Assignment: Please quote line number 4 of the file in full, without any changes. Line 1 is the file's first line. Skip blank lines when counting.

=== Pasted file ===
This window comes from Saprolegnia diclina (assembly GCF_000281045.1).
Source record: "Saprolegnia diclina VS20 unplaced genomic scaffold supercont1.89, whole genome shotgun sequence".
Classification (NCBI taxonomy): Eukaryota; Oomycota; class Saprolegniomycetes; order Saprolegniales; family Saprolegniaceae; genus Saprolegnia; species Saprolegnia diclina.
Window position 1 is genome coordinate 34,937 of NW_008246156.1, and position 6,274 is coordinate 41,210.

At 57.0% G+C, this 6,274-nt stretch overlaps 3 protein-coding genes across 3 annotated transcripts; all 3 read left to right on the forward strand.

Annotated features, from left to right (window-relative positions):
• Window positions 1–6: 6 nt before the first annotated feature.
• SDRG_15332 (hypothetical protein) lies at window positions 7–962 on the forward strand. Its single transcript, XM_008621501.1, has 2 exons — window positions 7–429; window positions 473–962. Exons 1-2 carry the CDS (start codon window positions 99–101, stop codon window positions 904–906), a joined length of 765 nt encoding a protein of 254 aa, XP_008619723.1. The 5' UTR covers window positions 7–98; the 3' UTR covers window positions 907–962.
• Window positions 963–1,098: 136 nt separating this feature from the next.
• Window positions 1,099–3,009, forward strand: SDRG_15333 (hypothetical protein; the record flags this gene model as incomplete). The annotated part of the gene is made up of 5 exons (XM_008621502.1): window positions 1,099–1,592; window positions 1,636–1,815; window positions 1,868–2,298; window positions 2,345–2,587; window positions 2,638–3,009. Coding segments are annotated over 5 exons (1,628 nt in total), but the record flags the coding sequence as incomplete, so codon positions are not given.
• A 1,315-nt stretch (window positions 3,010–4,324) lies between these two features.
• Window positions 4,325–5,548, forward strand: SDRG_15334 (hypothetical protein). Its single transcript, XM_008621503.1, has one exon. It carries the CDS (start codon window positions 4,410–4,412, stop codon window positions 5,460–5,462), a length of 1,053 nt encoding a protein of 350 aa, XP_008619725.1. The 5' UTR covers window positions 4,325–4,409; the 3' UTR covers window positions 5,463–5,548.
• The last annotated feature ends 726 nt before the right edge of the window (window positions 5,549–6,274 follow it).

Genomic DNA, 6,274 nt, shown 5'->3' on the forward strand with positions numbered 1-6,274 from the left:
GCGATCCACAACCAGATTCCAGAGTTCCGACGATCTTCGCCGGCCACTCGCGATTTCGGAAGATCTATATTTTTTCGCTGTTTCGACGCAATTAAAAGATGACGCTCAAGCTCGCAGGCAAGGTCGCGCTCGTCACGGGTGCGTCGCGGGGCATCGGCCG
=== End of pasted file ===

Window position 1 is genome coordinate 34,937 of NW_008246156.1, and position 6,274 is coordinate 41,210.